Hello, I am Ramon Garcia Fernandez. My interest in LLVM is to develop
an interface for Java virtual machine bytecodes, so that Java programs
can be run under LLVM.
You may ask why not using the Java virtual machine. Although it may be
improved, there are some misfeatures in it. This is what I have
learned. It makes the communication with native code too expensive.
Passing an array from native to the virtual machine or vice versa
requires a copy of the data. Why? you may ask. Because Java uses
garbage collectors based on copying. Thus the position of an object
may be moved by the virtual machine. The implementation of
generational garbage collection in Java uses areas of memory for each
generation, so that when an object changes from the young generation
to the old its storage must be moved. This may give some performance
advantage, by making young objects close in memory, but with the cost
of making exchange of data with native code expensive. In particular,
data copying is required for reading and writing files, sending or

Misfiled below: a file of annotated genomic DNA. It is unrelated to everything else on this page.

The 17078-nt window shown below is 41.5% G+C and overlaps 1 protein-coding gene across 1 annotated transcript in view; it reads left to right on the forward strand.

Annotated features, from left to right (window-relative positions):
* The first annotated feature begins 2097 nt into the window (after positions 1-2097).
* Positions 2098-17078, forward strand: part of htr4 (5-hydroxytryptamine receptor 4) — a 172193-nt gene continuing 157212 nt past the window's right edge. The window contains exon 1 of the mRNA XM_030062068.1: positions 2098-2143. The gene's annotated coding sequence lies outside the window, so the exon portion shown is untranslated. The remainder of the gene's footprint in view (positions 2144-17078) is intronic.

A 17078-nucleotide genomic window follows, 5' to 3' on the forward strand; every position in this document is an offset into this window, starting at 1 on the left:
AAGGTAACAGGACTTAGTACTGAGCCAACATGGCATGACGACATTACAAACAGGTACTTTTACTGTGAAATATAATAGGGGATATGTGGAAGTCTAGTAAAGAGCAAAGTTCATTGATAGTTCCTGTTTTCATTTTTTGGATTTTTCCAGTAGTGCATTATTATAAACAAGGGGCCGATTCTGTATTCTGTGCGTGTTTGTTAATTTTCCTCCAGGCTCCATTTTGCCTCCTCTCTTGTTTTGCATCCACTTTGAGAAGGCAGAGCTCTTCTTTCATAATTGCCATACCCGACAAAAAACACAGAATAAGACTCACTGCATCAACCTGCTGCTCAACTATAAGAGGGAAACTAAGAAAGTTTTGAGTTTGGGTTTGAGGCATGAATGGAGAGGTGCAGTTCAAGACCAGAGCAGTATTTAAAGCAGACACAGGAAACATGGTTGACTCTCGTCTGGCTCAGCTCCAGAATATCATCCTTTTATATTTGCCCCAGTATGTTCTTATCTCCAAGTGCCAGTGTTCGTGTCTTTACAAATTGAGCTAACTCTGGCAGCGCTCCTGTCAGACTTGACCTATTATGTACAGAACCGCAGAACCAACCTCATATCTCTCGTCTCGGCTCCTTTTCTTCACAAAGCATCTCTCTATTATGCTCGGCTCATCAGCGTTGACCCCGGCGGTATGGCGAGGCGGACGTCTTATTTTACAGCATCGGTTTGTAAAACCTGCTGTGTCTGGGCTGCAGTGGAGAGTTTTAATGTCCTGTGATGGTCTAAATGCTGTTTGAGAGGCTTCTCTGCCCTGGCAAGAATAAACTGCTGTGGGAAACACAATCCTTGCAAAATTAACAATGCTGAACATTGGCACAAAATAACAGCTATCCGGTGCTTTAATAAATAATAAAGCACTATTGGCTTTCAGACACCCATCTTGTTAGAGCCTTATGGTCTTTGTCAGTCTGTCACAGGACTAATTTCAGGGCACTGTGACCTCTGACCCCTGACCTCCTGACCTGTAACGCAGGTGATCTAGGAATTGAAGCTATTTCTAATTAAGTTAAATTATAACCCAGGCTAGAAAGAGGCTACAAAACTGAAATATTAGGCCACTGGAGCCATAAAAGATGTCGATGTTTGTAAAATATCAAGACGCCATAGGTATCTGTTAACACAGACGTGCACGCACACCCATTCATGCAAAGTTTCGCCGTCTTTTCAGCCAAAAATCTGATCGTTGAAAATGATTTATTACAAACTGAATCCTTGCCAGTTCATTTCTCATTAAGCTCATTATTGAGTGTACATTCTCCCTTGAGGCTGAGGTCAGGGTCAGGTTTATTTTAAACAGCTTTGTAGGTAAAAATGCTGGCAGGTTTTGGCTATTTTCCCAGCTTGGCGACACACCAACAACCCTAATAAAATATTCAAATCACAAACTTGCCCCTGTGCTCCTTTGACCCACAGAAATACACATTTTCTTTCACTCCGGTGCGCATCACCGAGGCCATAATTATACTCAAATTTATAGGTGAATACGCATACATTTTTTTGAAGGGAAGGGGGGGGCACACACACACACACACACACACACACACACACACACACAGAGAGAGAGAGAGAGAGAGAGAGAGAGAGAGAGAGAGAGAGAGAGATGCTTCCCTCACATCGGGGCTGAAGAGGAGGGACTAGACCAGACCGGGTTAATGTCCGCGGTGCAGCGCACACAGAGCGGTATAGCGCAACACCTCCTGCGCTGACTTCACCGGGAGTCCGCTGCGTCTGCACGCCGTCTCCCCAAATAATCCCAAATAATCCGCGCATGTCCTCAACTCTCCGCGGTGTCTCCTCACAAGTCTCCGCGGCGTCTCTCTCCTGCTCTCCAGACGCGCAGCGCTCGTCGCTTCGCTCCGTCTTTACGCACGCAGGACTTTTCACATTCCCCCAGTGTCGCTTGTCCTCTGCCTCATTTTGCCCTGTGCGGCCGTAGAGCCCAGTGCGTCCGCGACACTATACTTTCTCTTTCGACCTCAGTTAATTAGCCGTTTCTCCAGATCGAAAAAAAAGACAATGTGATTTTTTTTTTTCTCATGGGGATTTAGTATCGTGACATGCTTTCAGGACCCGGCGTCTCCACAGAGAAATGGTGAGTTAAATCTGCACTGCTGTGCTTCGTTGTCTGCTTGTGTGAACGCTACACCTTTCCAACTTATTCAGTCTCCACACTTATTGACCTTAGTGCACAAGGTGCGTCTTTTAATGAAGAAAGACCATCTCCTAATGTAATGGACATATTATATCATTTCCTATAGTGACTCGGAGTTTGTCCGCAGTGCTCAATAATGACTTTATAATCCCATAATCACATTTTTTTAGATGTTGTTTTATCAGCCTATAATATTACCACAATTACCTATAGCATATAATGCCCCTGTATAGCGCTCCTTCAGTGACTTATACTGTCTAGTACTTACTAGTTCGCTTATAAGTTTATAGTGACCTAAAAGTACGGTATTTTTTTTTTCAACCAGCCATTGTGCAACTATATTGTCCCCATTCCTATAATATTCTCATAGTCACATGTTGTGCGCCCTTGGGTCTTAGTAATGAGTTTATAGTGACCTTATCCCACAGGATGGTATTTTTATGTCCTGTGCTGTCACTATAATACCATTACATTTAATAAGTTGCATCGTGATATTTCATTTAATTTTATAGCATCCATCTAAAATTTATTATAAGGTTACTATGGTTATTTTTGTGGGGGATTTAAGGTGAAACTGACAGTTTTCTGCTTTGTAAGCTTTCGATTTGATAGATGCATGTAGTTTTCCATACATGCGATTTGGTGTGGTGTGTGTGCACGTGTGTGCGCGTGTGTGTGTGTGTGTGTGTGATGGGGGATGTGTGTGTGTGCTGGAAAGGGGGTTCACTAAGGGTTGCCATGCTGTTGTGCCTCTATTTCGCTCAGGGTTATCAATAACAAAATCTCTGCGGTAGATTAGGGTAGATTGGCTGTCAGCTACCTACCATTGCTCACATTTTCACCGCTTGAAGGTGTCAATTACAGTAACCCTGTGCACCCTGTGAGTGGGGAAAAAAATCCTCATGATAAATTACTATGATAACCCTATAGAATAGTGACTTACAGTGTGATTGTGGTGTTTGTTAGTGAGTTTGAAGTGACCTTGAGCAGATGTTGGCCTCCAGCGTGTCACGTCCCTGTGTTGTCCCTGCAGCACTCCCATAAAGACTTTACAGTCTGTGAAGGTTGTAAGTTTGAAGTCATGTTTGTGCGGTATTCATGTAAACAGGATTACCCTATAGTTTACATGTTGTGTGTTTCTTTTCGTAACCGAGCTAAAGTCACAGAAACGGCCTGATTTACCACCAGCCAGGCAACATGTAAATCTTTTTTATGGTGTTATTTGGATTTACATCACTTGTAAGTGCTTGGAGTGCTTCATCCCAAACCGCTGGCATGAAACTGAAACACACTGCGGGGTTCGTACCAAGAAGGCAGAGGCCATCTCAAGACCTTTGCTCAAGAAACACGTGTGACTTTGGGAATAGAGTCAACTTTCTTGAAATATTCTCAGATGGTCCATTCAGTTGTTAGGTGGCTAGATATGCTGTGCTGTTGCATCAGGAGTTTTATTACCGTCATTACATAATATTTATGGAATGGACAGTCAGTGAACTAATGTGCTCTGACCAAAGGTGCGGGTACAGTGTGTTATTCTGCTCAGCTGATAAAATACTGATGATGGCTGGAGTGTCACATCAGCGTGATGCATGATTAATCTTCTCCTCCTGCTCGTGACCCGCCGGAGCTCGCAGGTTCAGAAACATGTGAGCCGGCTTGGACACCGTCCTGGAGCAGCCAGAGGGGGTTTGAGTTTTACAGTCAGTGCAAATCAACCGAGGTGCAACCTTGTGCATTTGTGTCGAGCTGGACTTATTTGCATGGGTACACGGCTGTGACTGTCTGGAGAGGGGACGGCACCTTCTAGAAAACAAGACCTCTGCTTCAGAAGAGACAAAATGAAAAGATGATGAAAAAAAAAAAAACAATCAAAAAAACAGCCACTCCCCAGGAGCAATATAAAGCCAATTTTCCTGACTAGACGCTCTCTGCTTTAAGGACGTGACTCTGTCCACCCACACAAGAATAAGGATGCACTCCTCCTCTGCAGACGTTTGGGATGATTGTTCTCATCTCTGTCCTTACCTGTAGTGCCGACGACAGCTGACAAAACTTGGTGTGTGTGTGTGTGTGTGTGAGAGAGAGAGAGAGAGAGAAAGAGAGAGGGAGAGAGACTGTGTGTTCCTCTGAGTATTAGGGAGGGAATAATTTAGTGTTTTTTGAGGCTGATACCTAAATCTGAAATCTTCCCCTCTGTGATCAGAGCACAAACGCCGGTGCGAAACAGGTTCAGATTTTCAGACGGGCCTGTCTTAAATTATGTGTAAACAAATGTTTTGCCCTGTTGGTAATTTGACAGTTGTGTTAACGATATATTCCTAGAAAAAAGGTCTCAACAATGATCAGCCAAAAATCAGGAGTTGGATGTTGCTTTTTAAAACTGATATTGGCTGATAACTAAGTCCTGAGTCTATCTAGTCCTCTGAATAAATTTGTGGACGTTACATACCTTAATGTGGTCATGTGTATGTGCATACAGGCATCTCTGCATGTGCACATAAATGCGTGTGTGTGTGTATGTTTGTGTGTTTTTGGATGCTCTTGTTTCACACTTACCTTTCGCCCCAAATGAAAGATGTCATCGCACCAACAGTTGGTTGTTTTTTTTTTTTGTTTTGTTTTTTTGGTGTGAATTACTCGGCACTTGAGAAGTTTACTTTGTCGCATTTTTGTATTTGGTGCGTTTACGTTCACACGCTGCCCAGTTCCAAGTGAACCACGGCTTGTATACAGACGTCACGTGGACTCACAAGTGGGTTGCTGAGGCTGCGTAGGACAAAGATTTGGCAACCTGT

receiving data from the network, or drawing. Since Java is not often
used for numerical analysis or tasks that require little data exchange
with the outside world, I disagree that the implementation with a
copying collector is good for most applications.
A more obvious problem is, of course, that it is not possible to
compile Java code statically and save the result in the disk.
So I am starting to write a compiler of Java bytecode to LLVM
bytecode. For now I am designing, dealing with things such as how to
assign stack positions to the operands of each instruction.
My target is to deliver something simple. Operations such as
classloader creation and dynamic class loading will not be supported.
Hoping that this is the start of a long term cooperation,